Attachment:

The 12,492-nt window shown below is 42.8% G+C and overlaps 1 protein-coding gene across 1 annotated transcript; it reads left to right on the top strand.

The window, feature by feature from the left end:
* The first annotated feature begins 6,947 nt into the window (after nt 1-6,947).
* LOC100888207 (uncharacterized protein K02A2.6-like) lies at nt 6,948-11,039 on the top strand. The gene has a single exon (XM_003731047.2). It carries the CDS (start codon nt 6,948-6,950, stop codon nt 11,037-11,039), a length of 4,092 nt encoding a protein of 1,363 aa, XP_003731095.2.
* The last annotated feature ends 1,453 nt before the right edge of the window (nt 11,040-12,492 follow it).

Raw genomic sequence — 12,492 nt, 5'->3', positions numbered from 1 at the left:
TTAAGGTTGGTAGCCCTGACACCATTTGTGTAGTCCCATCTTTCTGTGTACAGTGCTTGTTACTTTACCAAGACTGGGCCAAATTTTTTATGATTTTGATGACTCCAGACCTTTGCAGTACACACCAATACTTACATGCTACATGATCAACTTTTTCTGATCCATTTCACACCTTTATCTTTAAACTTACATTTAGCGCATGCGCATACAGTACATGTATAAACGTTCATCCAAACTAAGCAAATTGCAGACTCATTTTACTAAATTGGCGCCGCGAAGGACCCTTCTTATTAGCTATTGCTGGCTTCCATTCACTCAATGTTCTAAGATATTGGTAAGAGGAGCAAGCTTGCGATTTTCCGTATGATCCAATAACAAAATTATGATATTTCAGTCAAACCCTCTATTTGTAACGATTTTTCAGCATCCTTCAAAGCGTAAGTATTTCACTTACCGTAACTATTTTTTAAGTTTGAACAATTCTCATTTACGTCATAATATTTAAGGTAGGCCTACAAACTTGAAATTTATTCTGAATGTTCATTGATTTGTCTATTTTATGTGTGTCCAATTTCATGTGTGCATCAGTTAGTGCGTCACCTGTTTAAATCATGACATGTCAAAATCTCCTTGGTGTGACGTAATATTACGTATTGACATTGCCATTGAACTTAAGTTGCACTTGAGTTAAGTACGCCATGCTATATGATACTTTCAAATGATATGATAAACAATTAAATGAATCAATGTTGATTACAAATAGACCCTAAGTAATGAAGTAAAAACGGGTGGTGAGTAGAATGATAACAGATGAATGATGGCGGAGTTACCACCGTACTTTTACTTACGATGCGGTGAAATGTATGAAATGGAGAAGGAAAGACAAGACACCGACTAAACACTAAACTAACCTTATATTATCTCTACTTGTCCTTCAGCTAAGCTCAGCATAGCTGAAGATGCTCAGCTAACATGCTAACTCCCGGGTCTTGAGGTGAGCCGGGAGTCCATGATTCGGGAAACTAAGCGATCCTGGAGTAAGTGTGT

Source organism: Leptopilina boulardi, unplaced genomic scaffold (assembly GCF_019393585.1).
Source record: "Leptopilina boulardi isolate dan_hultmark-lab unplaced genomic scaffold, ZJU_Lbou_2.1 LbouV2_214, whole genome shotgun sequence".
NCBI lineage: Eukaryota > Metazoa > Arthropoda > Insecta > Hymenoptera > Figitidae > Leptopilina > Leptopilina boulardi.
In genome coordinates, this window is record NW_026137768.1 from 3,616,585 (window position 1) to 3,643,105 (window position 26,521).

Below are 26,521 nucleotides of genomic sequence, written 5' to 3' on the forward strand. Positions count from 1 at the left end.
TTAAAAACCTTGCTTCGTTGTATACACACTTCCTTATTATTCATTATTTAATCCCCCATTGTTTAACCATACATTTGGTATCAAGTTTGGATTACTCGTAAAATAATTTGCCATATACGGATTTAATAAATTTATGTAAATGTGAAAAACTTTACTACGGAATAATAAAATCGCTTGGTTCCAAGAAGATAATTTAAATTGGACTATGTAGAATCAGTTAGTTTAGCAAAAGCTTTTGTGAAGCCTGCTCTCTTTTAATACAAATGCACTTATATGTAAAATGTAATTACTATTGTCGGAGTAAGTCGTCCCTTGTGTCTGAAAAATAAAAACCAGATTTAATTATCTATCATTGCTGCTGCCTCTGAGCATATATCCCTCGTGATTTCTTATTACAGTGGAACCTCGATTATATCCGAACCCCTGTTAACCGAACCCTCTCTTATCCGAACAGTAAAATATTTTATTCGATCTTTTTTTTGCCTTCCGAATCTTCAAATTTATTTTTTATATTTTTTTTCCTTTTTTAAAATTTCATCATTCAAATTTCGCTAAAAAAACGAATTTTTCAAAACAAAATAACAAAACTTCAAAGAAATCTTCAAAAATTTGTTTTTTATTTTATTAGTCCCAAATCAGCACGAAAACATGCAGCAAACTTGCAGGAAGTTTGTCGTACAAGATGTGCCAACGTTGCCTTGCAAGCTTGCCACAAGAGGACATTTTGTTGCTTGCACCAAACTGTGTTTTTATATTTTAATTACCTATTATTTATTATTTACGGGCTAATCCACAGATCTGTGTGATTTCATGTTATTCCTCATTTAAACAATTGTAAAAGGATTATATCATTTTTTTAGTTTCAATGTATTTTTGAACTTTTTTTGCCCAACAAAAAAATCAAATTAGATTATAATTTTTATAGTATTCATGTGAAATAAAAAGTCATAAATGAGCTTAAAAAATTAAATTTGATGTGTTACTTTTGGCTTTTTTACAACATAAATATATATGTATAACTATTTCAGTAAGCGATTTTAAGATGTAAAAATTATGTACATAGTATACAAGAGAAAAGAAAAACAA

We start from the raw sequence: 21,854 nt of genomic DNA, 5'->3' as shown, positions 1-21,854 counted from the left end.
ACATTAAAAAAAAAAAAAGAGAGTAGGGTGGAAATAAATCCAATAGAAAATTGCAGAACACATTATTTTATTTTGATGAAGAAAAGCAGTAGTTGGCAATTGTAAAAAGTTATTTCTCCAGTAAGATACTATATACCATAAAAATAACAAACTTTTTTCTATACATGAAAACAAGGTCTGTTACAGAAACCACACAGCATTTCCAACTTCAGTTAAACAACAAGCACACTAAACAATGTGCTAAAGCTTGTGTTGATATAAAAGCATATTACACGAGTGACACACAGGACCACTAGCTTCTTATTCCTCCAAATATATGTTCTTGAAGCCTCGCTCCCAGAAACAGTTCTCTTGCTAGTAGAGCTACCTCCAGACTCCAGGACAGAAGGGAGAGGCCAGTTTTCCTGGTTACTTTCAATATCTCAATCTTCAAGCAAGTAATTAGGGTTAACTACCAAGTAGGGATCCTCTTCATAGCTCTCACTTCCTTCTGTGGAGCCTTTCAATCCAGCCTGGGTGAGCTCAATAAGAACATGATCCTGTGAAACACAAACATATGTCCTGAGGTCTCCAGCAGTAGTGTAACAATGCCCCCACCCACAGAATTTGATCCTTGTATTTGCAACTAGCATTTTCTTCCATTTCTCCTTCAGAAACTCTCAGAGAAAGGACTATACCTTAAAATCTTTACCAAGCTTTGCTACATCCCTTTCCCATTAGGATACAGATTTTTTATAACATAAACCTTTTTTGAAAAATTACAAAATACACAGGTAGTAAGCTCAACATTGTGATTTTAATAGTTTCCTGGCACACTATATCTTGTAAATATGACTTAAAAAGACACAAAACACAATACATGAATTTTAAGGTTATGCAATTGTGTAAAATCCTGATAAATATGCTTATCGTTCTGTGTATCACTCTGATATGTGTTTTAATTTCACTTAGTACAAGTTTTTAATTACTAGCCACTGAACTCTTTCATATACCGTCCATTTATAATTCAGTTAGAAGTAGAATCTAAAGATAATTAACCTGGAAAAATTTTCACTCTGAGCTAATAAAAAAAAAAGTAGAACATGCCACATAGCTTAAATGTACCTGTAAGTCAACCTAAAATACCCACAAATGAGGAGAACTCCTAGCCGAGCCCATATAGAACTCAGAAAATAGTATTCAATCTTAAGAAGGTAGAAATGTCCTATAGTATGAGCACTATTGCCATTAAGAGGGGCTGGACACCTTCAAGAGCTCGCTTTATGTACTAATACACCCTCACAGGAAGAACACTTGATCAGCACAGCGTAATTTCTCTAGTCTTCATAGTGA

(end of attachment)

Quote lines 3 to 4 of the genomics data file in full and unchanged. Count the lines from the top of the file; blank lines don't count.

* The first annotated feature begins 6,947 nt into the window (after nt 1-6,947).
* LOC100888207 (uncharacterized protein K02A2.6-like) lies at nt 6,948-11,039 on the top strand. The gene has a single exon (XM_003731047.2). It carries the CDS (start codon nt 6,948-6,950, stop codon nt 11,037-11,039), a length of 4,092 nt encoding a protein of 1,363 aa, XP_003731095.2.